Is it just irony, or is it appropriate that Tsunami Landing could once again become a symbol of hope for downtown Crescent City?
After the sudden devastation of 1964, the construction of a covered walkway linking downtown properties and bearing the name of the disaster that inspired it seemed the perfect icon for "Comeback Town, USA."
Nearly a half-century later, its demolition could - make that should - be the catalyst for positive change in the city's core area.
That it outlived its usefulness is beyond debate. It has rotted into an eyesore that will eventually crumble to the ground with or without assistance. The City Council quite properly voted this week to pursue its removal at an anticipated cost of about $150,000 - probably far less than paying off a single liability claim if part of the landing were to land on somebody.
We encourage the city to move as quickly as possible to accomplish
the task while Redevelopment Agency money is still available - the state
has gotten into a bad habit of co-opting local RDA funds, and Gov.
Jerry Brown has proposed doing away with the state-funded agencies as a
cost-cutting move. If the money is there now, use it.
Just tearing something down doesn't guarantee a fresh start for
efforts to revitalize downtown, but it would demonstrate a good-faith
effort on the part of the city. After that, the impetus would be on the
people who own downtown property to reassess how they're using their
If a building has been sitting vacant for years, isn't it high time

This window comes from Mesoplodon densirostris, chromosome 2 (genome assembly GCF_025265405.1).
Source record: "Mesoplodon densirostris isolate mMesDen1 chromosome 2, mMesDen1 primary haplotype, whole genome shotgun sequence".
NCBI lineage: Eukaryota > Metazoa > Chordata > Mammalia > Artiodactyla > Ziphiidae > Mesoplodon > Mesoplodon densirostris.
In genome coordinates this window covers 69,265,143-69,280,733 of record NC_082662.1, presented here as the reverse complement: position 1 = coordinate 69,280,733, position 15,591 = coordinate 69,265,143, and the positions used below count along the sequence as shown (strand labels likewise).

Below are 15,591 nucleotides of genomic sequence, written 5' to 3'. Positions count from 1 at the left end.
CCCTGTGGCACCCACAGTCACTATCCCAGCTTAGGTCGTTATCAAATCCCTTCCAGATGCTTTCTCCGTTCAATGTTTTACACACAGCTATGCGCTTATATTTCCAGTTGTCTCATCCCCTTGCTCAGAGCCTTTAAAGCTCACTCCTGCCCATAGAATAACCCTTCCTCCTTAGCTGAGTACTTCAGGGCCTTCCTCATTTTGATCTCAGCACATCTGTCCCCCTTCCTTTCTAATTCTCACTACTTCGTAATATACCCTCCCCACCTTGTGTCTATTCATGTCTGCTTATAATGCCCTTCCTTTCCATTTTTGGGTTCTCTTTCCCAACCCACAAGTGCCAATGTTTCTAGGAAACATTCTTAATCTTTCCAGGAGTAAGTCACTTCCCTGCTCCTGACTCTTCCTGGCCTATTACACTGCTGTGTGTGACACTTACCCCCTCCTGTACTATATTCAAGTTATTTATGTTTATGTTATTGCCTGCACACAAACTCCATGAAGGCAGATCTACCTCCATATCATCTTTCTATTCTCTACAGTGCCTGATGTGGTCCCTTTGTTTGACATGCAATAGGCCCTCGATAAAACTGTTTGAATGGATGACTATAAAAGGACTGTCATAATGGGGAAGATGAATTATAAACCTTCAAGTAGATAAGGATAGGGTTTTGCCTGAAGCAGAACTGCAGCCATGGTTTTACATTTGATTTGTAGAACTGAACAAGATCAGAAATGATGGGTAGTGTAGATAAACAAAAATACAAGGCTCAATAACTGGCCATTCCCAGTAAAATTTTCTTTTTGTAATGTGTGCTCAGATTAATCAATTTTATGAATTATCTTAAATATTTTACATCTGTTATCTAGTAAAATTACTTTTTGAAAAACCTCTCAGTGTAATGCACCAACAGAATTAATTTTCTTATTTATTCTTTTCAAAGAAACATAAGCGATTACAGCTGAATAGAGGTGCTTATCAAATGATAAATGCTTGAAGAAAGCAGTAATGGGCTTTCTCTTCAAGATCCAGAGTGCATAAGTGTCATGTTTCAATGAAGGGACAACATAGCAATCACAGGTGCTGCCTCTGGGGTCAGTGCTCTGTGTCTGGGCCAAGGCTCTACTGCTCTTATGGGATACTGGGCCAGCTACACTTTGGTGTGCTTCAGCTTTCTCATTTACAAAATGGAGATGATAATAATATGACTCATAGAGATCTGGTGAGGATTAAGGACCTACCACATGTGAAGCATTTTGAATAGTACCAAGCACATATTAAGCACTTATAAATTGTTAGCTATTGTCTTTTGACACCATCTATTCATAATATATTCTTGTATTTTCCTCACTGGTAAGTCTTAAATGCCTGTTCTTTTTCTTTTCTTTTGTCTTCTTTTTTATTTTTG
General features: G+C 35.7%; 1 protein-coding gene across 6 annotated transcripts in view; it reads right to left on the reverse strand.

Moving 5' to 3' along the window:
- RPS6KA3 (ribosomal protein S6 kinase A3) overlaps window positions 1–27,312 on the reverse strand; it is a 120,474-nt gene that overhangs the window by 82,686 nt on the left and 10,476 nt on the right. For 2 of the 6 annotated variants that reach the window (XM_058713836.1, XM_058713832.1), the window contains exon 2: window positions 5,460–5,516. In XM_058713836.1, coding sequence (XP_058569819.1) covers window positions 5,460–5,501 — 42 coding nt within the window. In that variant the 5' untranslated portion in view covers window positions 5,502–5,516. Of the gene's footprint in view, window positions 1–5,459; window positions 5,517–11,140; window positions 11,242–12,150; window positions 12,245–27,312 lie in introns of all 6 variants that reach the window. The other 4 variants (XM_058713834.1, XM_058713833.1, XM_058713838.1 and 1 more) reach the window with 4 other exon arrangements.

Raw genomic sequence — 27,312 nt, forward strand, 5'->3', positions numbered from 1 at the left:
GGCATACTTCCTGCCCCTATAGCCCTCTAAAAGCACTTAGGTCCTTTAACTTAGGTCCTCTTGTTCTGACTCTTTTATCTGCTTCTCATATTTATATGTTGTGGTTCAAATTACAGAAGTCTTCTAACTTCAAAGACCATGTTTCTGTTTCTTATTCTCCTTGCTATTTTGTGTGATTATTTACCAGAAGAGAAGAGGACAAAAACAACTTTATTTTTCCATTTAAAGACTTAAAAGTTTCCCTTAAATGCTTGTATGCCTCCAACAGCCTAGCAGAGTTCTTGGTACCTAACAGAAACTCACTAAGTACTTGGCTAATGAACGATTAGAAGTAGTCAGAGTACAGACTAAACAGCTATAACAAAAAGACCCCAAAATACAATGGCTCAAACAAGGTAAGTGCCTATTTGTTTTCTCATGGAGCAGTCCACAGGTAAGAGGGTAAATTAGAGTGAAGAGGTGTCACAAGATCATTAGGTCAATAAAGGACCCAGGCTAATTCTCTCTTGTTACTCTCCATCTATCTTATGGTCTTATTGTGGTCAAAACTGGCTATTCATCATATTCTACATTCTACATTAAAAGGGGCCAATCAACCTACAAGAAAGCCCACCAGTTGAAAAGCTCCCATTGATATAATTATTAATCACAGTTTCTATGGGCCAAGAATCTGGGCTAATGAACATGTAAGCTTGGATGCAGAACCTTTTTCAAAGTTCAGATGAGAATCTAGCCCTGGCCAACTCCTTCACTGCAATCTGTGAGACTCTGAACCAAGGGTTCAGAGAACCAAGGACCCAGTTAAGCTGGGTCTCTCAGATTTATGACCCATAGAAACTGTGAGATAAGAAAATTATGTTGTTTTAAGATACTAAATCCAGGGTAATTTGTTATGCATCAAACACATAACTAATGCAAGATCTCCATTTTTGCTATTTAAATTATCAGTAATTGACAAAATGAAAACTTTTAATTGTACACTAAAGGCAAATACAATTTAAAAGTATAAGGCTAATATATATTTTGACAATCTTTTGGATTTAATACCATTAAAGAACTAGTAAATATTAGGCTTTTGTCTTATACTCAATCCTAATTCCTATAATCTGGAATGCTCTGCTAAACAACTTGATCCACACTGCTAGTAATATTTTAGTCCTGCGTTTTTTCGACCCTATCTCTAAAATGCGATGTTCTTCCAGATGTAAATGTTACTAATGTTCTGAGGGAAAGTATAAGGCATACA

for its owner to re-evaluate market conditions and do what it takes to
make that property functional again? Multiply such re-evaluation by the
number of long-term vacancies downtown, and you'd have quite a
brainstorm washing over Crescent City.
City Hall's work won't be done when it takes down Tsunami Landing. It
needs to partner with property owners to address whatever obstacles
stymie good-faith efforts to make these buildings viable enterprises
again. If bureaucratic red tape is an issue, cut it. If zoning laws are
roadblocks, change them. And finally, if a property owner simply refuses
to do anything with his or her downtown building and it's in an obvious
state of disrepair, declare it a public nuisance and force the issue.
Downtown Crescent City isn't struggling because of the lingering
effects of a long-ago catastrophe, or because of the arguably
ill-advised construction of Tsunami Landing. We are a microcosm of what
has transpired in so many American cities, big and small. The shopping
centers moved to outlying areas, leaving downtowns to the offices, a few
specialty stores, and the resulting vacant buildings.
In some of those cities, downtowns were reshaped to regain vibrancy.
In others, they still languish. We're not unique, although the
spread-out nature of Crescent City with its downtown removed from both
its harbor and its highway corridor does present challenges that not all
coastal communities share. It can all be disheartening, and sometimes
those who try to rally the troops become targets, an example being the
debate over whether we want to continue downtown's Business Improvement
Can our downtown thrive again? There are signs to the affirmative.
Where property and business owners have put out the effort, people do
stop to shop or dine. Check out Tomasini's Enoteca when a band is
playing and you'll swear you've happened upon a town with a nightlife -
the kind you won't be afraid of.
It's not that all those vacant buildings need to fill up with shops
and restaurants. If they fill up with anything appropriate, more people
will work downtown, and the amenities appealing to them and to visitors
All those reminders to shop local are appropriate, but charity won't
save downtown. A pervasive new sense of responsibility and activism on
the part of its property owners might. They need to take up the cause as
the city takes down the landing.